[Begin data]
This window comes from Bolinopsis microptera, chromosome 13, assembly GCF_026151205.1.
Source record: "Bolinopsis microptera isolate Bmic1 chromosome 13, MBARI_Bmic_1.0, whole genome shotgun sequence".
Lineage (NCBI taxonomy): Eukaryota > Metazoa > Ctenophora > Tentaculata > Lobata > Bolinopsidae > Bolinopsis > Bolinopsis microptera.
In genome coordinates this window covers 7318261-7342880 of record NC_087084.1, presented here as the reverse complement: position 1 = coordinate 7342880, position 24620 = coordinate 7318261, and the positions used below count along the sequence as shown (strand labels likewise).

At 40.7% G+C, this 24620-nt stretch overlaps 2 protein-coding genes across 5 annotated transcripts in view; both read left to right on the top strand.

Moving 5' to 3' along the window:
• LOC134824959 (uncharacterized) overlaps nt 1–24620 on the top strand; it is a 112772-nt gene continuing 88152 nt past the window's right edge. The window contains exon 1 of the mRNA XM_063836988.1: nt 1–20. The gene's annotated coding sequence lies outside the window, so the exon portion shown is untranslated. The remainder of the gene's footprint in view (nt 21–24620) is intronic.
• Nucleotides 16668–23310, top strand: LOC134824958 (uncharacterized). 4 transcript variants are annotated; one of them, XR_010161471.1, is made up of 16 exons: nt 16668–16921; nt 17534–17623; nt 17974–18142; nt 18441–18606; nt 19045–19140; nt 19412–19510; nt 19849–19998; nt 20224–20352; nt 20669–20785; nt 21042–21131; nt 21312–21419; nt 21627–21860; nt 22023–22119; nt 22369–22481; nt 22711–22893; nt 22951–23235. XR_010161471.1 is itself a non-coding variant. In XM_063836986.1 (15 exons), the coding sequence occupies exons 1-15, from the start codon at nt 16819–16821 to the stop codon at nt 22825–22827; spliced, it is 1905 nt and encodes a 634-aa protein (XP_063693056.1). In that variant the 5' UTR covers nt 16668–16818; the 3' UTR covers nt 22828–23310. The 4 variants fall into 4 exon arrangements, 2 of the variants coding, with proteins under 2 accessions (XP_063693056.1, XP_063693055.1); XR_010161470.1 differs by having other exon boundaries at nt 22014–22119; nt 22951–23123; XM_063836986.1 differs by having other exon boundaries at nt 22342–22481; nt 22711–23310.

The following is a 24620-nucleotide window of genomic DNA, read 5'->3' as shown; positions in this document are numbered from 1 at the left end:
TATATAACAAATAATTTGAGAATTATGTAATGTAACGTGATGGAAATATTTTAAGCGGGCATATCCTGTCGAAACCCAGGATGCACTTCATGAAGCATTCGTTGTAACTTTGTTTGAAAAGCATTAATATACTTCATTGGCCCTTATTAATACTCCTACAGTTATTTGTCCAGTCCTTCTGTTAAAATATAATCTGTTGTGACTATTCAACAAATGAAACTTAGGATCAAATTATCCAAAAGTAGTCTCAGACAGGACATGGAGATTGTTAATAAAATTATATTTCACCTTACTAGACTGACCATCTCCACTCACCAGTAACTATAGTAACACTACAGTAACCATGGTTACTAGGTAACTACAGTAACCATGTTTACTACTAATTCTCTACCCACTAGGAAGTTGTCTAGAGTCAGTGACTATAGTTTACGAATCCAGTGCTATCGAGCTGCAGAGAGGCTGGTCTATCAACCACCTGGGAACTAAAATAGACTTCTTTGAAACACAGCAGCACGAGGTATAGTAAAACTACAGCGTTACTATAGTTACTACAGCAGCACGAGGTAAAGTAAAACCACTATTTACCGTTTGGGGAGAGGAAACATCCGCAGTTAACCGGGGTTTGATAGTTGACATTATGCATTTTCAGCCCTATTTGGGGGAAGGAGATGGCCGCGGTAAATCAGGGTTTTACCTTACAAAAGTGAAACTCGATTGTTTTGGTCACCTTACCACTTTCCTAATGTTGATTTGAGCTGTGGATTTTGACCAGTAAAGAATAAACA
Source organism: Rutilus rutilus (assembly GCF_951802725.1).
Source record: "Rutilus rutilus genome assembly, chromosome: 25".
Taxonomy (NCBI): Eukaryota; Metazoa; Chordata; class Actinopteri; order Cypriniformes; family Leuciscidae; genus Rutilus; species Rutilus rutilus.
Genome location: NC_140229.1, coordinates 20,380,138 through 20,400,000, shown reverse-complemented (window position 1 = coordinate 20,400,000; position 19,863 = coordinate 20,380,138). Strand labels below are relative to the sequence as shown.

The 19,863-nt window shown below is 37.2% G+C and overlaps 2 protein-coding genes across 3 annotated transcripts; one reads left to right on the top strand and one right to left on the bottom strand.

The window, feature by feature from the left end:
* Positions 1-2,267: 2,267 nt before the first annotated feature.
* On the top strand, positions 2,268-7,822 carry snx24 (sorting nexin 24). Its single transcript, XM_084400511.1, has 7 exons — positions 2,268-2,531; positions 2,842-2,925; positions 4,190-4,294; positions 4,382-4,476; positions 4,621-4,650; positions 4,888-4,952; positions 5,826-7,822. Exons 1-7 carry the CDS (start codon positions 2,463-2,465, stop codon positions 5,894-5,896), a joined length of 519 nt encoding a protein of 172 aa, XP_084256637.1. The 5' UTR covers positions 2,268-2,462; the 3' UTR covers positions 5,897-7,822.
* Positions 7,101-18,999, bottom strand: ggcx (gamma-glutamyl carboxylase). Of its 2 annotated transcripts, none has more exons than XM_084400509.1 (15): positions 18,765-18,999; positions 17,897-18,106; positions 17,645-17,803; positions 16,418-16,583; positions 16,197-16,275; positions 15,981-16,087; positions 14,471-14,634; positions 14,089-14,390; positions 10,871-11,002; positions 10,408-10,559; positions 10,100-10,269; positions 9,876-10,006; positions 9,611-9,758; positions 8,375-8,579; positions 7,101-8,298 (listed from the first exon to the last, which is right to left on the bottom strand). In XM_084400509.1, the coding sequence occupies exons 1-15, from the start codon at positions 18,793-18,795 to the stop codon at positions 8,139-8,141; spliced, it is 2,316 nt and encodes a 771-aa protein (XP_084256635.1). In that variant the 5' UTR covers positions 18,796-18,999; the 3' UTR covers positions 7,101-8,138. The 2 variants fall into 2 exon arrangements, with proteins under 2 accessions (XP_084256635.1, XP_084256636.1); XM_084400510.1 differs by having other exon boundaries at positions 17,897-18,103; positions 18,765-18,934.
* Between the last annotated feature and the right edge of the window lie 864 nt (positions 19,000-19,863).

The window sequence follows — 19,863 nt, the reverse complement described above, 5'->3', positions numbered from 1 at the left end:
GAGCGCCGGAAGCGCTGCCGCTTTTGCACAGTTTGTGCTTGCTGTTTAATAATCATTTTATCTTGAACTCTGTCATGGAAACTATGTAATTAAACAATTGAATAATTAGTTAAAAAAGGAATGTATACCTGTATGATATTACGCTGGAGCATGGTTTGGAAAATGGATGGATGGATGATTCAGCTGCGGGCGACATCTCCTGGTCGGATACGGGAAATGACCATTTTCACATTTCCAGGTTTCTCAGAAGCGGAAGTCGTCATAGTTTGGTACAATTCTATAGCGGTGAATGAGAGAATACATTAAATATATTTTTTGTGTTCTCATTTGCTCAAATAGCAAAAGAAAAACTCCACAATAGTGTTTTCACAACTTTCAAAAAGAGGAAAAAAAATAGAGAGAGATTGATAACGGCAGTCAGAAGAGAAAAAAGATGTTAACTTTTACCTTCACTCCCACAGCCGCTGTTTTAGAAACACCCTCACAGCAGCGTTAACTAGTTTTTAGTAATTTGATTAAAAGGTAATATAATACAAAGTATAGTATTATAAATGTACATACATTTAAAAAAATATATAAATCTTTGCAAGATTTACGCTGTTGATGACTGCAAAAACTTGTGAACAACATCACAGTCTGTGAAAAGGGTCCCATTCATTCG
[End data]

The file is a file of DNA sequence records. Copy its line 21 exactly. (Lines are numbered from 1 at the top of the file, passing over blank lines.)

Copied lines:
The window sequence follows — 19,863 nt, the reverse complement described above, 5'->3', positions numbered from 1 at the left end: